On-Board Diagnostics, Second Generation (OBD-II) is a set of standards for implementing a computer based system to control emissions from vehicles. It was first introduced in the United States in 1994, and became a requirement on all 1996 and newer US vehicles. Other countries, including Canada, parts of the European Union, Japan, Australia, and Brazil adopted similar legislation. A large portion of the modern vehicle fleet supports OBD-II or one of its regional flavors.
Among other things, OBD-II requires that each compliant vehicle be equipped with a standard diagnostic connector (DLC) and describes a standard way of communicating with the vehicle’s computer, also known as the ECU (Electronic Control Unit). A wealth of information can be obtained by tapping into the OBD bus, including the status of the malfunction indicator light (MIL), diagnostic trouble codes (DTCs), inspection and maintenance (I/M) information, freeze frames, VIN, hundreds of real-time parameters, and more.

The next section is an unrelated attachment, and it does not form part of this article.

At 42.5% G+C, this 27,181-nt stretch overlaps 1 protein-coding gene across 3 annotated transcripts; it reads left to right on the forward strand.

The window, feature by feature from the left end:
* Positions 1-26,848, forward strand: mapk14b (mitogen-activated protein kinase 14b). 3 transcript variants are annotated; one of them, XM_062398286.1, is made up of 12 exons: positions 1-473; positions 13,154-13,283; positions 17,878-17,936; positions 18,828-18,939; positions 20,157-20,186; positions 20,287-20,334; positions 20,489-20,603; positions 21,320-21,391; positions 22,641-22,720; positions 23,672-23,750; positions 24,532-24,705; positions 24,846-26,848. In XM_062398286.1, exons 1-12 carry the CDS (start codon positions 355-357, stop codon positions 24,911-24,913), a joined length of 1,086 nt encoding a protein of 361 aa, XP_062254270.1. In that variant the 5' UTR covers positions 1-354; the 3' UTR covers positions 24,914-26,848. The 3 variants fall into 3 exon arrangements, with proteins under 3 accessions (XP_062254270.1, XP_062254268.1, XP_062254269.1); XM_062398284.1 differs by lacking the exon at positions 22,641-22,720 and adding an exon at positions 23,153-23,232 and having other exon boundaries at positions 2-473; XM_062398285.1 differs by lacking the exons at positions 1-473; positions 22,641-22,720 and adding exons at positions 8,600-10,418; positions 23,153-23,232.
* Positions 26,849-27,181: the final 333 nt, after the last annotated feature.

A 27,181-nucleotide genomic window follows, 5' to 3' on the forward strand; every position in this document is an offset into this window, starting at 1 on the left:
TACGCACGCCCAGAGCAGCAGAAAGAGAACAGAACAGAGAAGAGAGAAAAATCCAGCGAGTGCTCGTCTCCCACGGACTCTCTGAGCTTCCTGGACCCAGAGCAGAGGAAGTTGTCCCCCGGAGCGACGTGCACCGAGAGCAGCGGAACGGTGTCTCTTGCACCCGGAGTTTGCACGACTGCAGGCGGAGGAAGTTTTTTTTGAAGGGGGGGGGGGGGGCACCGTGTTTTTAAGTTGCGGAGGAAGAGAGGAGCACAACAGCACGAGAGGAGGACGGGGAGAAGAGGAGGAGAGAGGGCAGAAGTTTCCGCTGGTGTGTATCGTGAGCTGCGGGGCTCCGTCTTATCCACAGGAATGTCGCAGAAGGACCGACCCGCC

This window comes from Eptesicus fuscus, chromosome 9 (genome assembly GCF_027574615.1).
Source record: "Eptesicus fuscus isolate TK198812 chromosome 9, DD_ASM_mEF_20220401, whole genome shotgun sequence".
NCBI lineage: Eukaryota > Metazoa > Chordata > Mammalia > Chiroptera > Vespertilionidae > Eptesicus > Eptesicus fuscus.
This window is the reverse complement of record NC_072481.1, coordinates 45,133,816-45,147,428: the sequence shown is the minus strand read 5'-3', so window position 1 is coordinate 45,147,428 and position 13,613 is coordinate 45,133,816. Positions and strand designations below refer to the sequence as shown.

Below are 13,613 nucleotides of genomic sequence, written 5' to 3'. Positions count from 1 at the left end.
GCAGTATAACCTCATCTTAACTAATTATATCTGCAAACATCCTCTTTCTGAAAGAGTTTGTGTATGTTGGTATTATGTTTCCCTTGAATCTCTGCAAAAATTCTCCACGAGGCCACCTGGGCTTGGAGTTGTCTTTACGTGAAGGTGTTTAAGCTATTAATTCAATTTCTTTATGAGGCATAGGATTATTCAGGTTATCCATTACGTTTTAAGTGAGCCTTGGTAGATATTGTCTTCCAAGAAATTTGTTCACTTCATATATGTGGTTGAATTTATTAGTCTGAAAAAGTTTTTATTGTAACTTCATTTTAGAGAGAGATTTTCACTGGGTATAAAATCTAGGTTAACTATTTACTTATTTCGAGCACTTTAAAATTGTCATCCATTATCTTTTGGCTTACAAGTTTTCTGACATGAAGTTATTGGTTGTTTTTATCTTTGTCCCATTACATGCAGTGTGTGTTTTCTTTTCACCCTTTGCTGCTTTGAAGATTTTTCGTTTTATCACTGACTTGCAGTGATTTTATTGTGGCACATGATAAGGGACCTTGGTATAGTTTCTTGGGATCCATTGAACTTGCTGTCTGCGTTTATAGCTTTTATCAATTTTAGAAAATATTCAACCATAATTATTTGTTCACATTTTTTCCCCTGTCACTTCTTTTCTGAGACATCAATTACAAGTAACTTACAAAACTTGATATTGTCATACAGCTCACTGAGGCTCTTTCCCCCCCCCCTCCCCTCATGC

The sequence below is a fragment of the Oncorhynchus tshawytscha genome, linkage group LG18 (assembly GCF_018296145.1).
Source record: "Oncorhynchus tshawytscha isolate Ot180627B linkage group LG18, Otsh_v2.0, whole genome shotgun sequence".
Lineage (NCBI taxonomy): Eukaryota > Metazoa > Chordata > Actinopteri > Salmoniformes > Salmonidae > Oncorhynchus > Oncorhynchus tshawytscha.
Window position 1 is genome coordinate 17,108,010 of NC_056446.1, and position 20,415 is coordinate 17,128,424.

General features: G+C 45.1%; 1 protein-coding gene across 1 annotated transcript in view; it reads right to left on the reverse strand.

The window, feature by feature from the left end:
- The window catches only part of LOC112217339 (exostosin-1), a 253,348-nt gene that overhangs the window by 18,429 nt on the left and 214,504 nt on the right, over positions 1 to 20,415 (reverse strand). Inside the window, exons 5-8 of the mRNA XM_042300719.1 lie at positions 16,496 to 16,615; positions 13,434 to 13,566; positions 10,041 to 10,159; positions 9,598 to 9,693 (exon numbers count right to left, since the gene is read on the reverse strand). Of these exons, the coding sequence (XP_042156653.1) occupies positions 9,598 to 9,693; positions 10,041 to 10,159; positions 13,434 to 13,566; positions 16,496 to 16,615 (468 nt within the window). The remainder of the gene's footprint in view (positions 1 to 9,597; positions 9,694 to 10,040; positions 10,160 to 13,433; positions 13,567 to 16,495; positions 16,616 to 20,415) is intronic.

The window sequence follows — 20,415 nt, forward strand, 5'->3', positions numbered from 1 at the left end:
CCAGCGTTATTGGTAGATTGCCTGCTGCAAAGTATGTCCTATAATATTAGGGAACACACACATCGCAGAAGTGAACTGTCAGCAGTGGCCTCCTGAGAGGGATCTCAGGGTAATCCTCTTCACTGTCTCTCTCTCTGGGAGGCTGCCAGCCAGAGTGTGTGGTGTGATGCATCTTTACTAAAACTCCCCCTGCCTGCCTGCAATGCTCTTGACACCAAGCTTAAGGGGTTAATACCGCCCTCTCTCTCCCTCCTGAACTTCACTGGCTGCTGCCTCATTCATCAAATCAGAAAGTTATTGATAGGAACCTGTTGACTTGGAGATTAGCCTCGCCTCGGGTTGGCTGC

STN1110 is an OBD to UART interpreter that can be used to convert messages between any of the OBD-II protocols currently in use, and UART. It is fully compatible with the de facto industry standard ELM327 command set. Based on a 16-bit processor core, the STN1110 offers more features and better performance than any other ELM327 compatible IC.
The diagram shows the various triggers available in the STN11xx family of ICs.